She lied her way into an interview with the elusive impresario Florenz Ziegfeld at the height of his fame in 1914.  The man who adapted the Folies Bergere for an audience that wanted its women idealized as well as exposed (a little) explained one of the French songs in his show to Barnes.  “A vampire is a good woman with a bad reputation, or rather a good woman who has had possibilities and wasted them." He could be describing Nightwood's protagonist, Robin Vote.

Refusing to be confined to the ghetto of the women's pages, Barnes covered night courts, prisons, and laid bare the lives of elderly workers.  This  undoubtedly explains why her account of How It Feels to Be Forcibly Fed is so matter of fact as it describes her own harrowing ordeal. Barnes convinced the New York City Police Department to let her undergo the same punishment meted out to the militant British feminists she admired. The resulting article documented her ordeal. "The spirit was betrayed by the body's weakness. There it is - the outraged will. If I, playacting, felt my being burning with revolt at this brutal usurpation of my own functions, how they who suffered the ordeal in its acutest horror must have flamed at the violation of the sanctuaries of their spirits.”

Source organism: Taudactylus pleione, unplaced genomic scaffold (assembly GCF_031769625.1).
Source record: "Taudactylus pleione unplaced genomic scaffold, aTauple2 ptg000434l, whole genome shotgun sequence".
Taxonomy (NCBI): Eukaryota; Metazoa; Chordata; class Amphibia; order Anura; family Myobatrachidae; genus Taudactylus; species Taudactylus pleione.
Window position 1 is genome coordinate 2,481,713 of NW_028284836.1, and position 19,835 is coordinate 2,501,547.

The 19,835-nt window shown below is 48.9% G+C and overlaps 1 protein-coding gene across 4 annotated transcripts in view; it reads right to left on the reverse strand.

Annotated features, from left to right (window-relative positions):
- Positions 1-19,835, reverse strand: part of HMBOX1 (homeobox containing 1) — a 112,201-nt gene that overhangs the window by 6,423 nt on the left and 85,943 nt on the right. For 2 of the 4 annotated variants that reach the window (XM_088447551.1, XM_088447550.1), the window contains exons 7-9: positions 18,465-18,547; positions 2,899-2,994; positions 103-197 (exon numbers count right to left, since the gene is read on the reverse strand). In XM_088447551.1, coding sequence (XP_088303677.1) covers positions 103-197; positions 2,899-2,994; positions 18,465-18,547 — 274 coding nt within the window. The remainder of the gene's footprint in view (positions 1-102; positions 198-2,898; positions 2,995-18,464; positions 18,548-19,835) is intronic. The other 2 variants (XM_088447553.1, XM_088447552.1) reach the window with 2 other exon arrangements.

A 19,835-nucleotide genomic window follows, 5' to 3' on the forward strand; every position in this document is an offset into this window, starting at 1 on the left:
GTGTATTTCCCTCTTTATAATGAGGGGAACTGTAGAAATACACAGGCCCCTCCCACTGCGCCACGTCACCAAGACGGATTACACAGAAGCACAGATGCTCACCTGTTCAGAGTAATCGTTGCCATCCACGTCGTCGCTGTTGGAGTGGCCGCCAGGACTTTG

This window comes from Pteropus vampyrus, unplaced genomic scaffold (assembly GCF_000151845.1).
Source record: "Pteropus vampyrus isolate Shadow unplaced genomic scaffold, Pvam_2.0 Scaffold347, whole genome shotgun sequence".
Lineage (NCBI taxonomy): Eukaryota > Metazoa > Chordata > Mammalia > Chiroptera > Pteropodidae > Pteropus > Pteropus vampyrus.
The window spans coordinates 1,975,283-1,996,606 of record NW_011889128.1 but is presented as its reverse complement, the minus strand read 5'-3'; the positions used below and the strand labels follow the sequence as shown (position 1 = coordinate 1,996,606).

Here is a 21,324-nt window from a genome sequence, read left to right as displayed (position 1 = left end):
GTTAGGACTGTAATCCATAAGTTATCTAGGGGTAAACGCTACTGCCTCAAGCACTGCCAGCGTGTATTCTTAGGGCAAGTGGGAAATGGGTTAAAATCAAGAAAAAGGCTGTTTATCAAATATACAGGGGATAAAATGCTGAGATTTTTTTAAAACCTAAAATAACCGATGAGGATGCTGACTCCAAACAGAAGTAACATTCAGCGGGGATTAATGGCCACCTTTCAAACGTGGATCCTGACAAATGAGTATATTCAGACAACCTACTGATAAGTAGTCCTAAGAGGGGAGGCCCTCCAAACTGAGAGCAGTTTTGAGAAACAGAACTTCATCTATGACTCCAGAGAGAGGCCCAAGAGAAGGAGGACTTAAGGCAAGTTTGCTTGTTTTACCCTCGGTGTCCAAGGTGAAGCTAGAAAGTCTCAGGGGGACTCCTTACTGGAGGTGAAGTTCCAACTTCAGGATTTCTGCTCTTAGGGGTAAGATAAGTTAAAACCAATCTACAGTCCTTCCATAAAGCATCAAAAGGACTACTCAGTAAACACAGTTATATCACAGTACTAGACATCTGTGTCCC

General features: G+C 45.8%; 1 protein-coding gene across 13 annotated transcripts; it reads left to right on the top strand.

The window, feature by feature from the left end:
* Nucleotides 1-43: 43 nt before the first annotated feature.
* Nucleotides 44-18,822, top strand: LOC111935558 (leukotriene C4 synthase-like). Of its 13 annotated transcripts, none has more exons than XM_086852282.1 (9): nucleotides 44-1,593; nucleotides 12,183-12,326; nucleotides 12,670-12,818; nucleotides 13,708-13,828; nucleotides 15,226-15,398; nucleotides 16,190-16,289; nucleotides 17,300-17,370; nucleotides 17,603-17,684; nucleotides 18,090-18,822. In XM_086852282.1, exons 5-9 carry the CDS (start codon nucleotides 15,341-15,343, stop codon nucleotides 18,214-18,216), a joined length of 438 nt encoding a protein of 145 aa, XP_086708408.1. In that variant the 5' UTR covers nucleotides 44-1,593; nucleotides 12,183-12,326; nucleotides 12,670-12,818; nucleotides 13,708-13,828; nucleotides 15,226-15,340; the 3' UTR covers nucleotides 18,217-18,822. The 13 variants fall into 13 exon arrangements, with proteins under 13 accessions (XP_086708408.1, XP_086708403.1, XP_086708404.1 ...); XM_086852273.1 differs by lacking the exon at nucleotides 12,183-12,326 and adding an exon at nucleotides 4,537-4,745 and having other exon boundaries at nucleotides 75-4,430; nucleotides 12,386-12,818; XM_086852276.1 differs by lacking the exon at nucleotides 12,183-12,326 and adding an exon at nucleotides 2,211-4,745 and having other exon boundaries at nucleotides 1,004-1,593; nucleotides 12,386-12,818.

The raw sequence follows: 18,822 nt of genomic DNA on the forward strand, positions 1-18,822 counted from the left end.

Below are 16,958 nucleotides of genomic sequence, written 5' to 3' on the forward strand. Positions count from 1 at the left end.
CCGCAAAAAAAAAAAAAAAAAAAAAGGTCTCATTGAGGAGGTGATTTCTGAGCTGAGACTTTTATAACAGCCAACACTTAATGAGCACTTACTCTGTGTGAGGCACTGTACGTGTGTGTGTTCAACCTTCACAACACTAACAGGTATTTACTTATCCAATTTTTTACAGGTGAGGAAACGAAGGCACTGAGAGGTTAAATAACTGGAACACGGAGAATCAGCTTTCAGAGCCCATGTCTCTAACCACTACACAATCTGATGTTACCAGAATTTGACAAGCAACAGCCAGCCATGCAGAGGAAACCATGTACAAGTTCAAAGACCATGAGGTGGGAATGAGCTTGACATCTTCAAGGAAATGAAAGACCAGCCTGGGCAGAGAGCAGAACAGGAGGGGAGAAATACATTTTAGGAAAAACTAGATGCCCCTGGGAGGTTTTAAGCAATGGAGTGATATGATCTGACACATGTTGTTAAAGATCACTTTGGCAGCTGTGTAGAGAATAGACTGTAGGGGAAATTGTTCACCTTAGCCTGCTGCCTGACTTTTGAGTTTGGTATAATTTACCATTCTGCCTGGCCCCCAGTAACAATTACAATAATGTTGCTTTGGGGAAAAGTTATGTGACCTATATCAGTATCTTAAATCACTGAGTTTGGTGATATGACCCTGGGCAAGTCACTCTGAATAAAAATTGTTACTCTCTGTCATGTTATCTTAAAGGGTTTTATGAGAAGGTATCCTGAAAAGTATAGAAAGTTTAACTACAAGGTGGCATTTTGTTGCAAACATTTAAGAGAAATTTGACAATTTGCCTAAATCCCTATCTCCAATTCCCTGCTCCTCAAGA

Within the space of two months in 1914, she  persuaded a doctor to force feed her like jailed women's suffragists were,  spent time in a cage at the Bronx Zoo with a young gorilla named Dinah, and  offered herself as a volunteer damsel-in-distress to firefighters in training at the Sixty-Seventh Street Recruit Center.
Fifty years before a man in a white suit announced the arrival of a New Journalism, Djuna Barnes had done it all.